I often encourage my clients to reach a bit farther than one expects from a new author--regardless of their expertise or experience. For one thing, the services available to authors (like spots at in book fair booths) are often bare-bones. The alternative may be to do-it-yourself and even make a profit which can then be used to boost the author's marketing budget for the future.
I once sponsored book fair booths at the LA TimesFestival of Books with Joyce Faulkner after we started a writers' group called Authors' Coalition. Slowly and at considerable cost—one year at a time—I learned what works for book fairs, tradeshows, and other public events and what doesn’t. My booth partners and I used tons of value-added promotions including:
- We shared printing and postage costs of catalogs we produced ourselves that featured booth participants’ books and an invitation to the fair. With permission, we used the fair logo to give the catalog credibility. We sent our catalog to book buyers, media, and influentials like movie producers (because that fair is in the middle of Hollywood land).
- We produced a video/trailer featuring booth participants at an additional charge. The charge made it more likely that our video stars would use it for their blogs, websites, and other promotion both before and after the fair and we ran it on a large screen in our booth.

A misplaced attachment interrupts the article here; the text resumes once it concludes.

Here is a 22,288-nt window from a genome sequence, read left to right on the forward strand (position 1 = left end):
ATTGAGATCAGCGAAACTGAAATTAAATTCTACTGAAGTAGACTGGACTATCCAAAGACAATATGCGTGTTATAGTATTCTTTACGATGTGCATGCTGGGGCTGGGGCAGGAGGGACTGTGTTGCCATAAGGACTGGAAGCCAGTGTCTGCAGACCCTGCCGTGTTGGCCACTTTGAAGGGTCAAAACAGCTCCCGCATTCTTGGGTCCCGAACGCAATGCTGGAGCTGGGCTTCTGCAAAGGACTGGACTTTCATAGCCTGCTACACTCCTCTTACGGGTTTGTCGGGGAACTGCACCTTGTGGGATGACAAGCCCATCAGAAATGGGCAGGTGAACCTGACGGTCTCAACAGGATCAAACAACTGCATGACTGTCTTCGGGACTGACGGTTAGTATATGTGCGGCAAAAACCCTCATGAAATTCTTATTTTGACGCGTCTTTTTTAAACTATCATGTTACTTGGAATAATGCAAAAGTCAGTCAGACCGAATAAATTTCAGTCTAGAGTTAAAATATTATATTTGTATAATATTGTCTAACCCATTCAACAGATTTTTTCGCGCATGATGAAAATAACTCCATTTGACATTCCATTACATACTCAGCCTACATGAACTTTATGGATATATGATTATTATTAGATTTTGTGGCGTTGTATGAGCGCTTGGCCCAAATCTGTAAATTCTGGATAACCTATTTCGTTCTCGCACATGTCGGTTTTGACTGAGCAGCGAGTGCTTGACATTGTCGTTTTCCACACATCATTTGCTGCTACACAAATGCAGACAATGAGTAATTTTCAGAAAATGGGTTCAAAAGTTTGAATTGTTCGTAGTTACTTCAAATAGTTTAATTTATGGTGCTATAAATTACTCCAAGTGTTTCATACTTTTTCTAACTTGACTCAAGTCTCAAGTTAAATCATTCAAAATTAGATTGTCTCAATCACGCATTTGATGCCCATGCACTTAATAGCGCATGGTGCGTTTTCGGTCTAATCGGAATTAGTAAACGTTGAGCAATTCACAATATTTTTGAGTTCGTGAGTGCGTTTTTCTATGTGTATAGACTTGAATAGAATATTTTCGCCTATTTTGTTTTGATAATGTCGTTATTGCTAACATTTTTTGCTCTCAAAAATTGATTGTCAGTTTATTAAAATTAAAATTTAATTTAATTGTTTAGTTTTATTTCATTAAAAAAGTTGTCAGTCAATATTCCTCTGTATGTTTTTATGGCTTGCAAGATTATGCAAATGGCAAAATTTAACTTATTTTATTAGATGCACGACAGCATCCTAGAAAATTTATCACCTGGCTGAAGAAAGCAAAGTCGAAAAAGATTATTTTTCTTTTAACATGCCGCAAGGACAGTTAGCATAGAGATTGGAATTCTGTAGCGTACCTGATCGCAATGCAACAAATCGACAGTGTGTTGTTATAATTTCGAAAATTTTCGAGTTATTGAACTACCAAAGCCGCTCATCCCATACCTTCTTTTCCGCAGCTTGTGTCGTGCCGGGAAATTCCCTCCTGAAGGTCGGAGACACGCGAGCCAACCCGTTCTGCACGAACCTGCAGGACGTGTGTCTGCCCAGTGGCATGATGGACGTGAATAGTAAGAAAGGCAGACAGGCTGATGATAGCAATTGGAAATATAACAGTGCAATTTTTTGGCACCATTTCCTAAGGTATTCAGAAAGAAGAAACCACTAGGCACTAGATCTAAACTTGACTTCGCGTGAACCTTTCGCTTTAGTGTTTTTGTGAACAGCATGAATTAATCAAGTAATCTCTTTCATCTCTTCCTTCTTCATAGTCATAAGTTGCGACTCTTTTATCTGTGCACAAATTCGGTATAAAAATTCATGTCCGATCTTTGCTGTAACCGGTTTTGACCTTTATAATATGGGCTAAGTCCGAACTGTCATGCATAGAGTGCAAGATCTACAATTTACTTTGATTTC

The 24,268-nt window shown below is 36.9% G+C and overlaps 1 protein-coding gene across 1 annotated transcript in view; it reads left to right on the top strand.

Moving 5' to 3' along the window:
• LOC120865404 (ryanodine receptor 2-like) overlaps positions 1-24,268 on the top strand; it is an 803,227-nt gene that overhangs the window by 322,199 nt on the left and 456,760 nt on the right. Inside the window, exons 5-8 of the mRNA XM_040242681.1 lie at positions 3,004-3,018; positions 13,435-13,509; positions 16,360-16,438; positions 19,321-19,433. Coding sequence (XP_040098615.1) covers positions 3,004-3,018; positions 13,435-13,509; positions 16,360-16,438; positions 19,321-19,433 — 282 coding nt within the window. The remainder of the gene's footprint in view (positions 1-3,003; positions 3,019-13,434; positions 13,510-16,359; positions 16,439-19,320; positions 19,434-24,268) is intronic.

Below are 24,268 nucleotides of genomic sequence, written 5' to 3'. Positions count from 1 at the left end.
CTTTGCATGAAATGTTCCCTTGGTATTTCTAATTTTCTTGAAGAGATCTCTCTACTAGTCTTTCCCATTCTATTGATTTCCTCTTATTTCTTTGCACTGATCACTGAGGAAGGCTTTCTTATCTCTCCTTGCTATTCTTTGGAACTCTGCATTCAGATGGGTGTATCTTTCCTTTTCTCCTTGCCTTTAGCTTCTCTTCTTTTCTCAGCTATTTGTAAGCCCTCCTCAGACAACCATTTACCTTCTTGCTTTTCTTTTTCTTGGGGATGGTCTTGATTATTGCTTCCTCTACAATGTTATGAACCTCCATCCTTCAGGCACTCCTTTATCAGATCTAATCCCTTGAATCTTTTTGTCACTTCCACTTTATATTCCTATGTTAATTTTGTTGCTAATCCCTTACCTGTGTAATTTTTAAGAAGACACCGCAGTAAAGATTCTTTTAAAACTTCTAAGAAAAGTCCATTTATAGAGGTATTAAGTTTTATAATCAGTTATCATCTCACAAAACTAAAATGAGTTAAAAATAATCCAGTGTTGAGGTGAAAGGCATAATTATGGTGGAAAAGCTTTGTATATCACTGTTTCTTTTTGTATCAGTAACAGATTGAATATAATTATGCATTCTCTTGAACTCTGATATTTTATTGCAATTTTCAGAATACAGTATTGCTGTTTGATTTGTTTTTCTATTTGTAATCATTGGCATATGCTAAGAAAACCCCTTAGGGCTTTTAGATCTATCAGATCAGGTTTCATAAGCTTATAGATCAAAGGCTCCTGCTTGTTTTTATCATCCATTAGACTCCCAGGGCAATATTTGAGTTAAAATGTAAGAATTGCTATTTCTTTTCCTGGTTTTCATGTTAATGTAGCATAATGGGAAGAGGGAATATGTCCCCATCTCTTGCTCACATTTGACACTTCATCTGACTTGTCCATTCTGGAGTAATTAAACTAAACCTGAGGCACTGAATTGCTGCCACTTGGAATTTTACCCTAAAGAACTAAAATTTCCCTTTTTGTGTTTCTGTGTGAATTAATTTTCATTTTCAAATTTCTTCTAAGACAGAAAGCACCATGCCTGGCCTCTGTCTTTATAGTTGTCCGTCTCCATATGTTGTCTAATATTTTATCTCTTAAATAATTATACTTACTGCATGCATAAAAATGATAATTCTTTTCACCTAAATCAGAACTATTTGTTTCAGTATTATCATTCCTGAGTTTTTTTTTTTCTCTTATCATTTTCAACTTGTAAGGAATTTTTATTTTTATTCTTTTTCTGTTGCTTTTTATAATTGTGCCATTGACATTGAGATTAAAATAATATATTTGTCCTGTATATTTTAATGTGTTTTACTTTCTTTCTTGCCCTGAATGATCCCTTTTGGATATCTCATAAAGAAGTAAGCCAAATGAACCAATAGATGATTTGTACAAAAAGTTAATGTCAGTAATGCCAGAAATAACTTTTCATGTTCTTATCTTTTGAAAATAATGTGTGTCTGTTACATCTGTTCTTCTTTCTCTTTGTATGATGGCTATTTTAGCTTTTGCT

- Books (often overruns or slightly damaged) donated by other authors became gifts-with-purchase of other books from our booth.
- A drawing for a gift basket was successful because it garnered the contact information of many readers. We shared that information with all booth participants, too.
- We produced totes and bags featuring our bookcover images and our booth number. We gave them to folks to carry the books they had purchased from us. These bags then became advertisements for our booth as our customers carried them around the grounds.
- Some of our booth participants wore T-shirts emblazoned with images of their bookcovers, their website addresses, and our booth number.
- Each participant produced posters that we used to decorate the booth.
- We had mini training sessions for our booth participants in which we urged them to talk up one another’s books, guided them through promotion possibilities and display techniques, and gave them resources for promotion materials.
The Frugal Editor (bit.ly/FrugalEditor) award-winner as well as the winner of Reader View's Literary Award in the publishing category. She is the recipient of both the California Legislature's Woman of the Year in Arts and Entertainment Award and the coveted Irwin award. She appears in commercials for the likes of Blue Shield, Disney Cruises (Japan), and Time-Life CDs and is a popular speaker at writers’ conferences. Her website is www.HowToDoItFrugally.com.